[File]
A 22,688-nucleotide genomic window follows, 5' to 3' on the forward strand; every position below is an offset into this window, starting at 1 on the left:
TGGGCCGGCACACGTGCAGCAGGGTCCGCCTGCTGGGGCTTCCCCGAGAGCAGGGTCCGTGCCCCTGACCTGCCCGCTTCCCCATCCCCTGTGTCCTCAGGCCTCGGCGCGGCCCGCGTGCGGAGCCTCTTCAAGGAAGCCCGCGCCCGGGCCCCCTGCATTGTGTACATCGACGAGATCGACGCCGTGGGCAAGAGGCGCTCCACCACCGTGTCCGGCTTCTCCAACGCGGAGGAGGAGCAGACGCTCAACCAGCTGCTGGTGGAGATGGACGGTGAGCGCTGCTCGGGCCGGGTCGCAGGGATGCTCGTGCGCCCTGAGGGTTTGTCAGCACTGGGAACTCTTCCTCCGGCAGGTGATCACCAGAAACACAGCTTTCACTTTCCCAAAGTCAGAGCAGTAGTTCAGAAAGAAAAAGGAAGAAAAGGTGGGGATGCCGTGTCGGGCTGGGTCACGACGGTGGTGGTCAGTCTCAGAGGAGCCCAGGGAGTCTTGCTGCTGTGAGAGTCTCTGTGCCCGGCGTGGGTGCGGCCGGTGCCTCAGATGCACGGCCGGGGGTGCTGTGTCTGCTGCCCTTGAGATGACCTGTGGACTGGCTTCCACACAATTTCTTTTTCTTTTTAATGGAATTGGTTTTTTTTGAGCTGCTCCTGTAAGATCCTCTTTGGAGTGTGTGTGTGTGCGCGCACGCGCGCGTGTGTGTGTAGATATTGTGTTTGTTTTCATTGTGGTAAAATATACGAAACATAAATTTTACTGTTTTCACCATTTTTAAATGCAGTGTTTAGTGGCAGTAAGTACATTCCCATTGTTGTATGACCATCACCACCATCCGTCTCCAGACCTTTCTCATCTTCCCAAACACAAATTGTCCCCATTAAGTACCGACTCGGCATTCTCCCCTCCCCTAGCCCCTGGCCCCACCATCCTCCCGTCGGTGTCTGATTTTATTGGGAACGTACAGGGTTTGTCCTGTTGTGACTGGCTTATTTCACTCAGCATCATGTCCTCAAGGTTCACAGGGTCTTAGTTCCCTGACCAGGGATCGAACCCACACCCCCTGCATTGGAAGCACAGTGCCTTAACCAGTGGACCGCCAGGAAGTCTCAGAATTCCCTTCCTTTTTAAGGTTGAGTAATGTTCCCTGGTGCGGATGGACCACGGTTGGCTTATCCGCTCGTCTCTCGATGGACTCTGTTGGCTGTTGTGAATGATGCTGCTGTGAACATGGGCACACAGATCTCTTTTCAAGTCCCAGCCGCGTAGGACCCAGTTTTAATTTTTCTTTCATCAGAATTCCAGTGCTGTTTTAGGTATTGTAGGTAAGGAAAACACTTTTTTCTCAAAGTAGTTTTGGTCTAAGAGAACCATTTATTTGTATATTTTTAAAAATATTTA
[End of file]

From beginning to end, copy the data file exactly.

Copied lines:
A 22,688-nucleotide genomic window follows, 5' to 3' on the forward strand; every position below is an offset into this window, starting at 1 on the left:
TGGGCCGGCACACGTGCAGCAGGGTCCGCCTGCTGGGGCTTCCCCGAGAGCAGGGTCCGTGCCCCTGACCTGCCCGCTTCCCCATCCCCTGTGTCCTCAGGCCTCGGCGCGGCCCGCGTGCGGAGCCTCTTCAAGGAAGCCCGCGCCCGGGCCCCCTGCATTGTGTACATCGACGAGATCGACGCCGTGGGCAAGAGGCGCTCCACCACCGTGTCCGGCTTCTCCAACGCGGAGGAGGAGCAGACGCTCAACCAGCTGCTGGTGGAGATGGACGGTGAGCGCTGCTCGGGCCGGGTCGCAGGGATGCTCGTGCGCCCTGAGGGTTTGTCAGCACTGGGAACTCTTCCTCCGGCAGGTGATCACCAGAAACACAGCTTTCACTTTCCCAAAGTCAGAGCAGTAGTTCAGAAAGAAAAAGGAAGAAAAGGTGGGGATGCCGTGTCGGGCTGGGTCACGACGGTGGTGGTCAGTCTCAGAGGAGCCCAGGGAGTCTTGCTGCTGTGAGAGTCTCTGTGCCCGGCGTGGGTGCGGCCGGTGCCTCAGATGCACGGCCGGGGGTGCTGTGTCTGCTGCCCTTGAGATGACCTGTGGACTGGCTTCCACACAATTTCTTTTTCTTTTTAATGGAATTGGTTTTTTTTGAGCTGCTCCTGTAAGATCCTCTTTGGAGTGTGTGTGTGTGCGCGCACGCGCGCGTGTGTGTGTAGATATTGTGTTTGTTTTCATTGTGGTAAAATATACGAAACATAAATTTTACTGTTTTCACCATTTTTAAATGCAGTGTTTAGTGGCAGTAAGTACATTCCCATTGTTGTATGACCATCACCACCATCCGTCTCCAGACCTTTCTCATCTTCCCAAACACAAATTGTCCCCATTAAGTACCGACTCGGCATTCTCCCCTCCCCTAGCCCCTGGCCCCACCATCCTCCCGTCGGTGTCTGATTTTATTGGGAACGTACAGGGTTTGTCCTGTTGTGACTGGCTTATTTCACTCAGCATCATGTCCTCAAGGTTCACAGGGTCTTAGTTCCCTGACCAGGGATCGAACCCACACCCCCTGCATTGGAAGCACAGTGCCTTAACCAGTGGACCGCCAGGAAGTCTCAGAATTCCCTTCCTTTTTAAGGTTGAGTAATGTTCCCTGGTGCGGATGGACCACGGTTGGCTTATCCGCTCGTCTCTCGATGGACTCTGTTGGCTGTTGTGAATGATGCTGCTGTGAACATGGGCACACAGATCTCTTTTCAAGTCCCAGCCGCGTAGGACCCAGTTTTAATTTTTCTTTCATCAGAATTCCAGTGCTGTTTTAGGTATTGTAGGTAAGGAAAACACTTTTTTCTCAAAGTAGTTTTGGTCTAAGAGAACCATTTATTTGTATATTTTTAAAAATATTTA